Vedashree Khambete Sharma
Rider of the Scooty
Over the years I’ve heard a lot of guys crib about women drivers. I’ve heard every level of complaint, ranging from the mildly annoyed (“Trust a chick to drive like that!”) to downright sexist (“Why can’t you’ll just do what you’ll are good at – staying at home!”). Sure, I’ve come across a lot of disastrous women drivers. But the point is, I’ve come across a lot of absolutely crappy men drivers as well. And since, on an average, more men drive than women, the percentage of crappy men drivers is rather greater than that of crappy women drivers.
Me, I’ve been riding for about four years now. Archer taught me and I must admit, he was extremely patient and supportive. And devious, yes, but that helped. Anyway, the first time I rode out on the street, the Scooty got a flat tyre and nearly threw me and Archer off. I’ve had two accidents on that bike – one of them a slightly serious one, which left me looking like a victim of domestic abuse. So I think I can say that I’ve had my share of on-and-off road experiences.
But I just didn’t see this one coming.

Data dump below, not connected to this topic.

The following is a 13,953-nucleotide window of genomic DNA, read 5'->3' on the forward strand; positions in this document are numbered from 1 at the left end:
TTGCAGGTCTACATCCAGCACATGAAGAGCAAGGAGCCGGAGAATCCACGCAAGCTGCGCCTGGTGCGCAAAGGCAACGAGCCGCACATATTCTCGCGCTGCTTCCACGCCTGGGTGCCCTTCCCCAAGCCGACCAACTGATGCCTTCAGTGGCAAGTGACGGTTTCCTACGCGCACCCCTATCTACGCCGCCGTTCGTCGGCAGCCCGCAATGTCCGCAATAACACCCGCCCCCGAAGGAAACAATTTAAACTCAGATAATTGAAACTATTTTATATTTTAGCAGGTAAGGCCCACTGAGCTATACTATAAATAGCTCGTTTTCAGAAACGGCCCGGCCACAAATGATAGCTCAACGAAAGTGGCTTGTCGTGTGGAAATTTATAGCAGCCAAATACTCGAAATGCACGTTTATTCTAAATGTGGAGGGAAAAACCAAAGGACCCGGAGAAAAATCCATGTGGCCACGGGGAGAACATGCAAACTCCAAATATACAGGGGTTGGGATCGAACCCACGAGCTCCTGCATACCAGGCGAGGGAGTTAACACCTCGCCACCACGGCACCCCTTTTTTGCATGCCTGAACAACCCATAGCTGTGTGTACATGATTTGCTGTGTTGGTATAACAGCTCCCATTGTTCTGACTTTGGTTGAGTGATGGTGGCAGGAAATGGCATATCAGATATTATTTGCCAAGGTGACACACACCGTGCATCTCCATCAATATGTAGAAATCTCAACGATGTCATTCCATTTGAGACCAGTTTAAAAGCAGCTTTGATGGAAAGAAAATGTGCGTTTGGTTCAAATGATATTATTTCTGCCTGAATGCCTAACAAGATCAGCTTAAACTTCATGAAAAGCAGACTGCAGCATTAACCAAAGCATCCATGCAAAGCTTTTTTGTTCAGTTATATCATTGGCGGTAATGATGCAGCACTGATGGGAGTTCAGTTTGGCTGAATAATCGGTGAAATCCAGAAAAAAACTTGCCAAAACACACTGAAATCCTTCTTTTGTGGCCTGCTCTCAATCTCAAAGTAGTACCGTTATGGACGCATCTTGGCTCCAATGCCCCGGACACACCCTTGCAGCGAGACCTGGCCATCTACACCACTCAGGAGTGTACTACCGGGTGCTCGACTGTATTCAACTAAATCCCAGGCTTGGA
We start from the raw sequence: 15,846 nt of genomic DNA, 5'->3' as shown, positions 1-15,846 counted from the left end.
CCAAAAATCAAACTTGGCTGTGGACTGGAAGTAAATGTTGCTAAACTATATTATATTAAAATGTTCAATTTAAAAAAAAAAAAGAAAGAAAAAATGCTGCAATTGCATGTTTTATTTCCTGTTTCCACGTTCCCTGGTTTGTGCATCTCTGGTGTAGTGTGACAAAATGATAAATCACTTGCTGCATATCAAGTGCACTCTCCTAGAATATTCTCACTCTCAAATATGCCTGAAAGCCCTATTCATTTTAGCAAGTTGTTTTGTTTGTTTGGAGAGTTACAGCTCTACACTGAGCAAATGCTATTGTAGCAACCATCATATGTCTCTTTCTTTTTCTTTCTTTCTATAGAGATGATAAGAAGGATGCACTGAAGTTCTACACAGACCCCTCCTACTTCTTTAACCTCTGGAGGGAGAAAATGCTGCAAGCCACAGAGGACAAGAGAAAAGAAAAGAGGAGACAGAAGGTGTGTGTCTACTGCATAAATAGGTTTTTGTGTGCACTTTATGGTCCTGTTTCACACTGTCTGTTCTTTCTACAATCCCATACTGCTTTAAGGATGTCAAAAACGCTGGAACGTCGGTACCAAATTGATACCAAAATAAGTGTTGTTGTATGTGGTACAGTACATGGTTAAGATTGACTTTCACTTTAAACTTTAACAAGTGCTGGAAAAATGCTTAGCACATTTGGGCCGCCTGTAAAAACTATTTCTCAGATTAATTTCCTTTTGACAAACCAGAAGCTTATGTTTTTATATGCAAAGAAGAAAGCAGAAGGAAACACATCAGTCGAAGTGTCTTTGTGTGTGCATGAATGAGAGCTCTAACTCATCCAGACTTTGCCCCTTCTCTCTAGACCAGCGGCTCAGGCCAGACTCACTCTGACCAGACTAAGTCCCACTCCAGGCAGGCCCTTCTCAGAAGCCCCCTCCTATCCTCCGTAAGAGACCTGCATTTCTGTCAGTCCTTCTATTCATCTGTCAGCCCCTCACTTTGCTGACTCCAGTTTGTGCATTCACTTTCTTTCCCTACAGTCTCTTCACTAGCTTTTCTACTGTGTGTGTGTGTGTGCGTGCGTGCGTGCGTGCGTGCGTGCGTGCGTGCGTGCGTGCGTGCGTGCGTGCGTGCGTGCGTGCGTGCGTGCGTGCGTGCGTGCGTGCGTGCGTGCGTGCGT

The main road outside Bombay Central station was hopelessly blocked in a snarling traffic situation. State Transport buses were clogging up whatever little space remained, till the whole place looked like a heart patient in dire need of a bypass. It got so bad that even two-wheelers were left with no space to move.
I was on my trusty Scooty, waiting patiently for the traffic to clear. Suddenly, I heard a honk behind me. A guy on a Splendour three bikes behind me, was gesticulating wildly to me. I turned to look in the direction he was pointing at. As it turned out, there was a tiny little gap between two ST buses, from which a bike, if carefully manouevered, could just about pass.
I obviously didn’t need to be told twice. Away I sped (ok, I inched, given the space constraint) and within about two minutes flat, I was out of there. I was enjoying the freedom, the bliss and the general absence of fumes, when the Splendour guy pulled up by my side. As I turned to acknowledge him, he shook his head in disbelief, gave me an impressed smile and a thumbs-up sign, and zoomed past.
It felt good. Oh yes. It felt bloody good.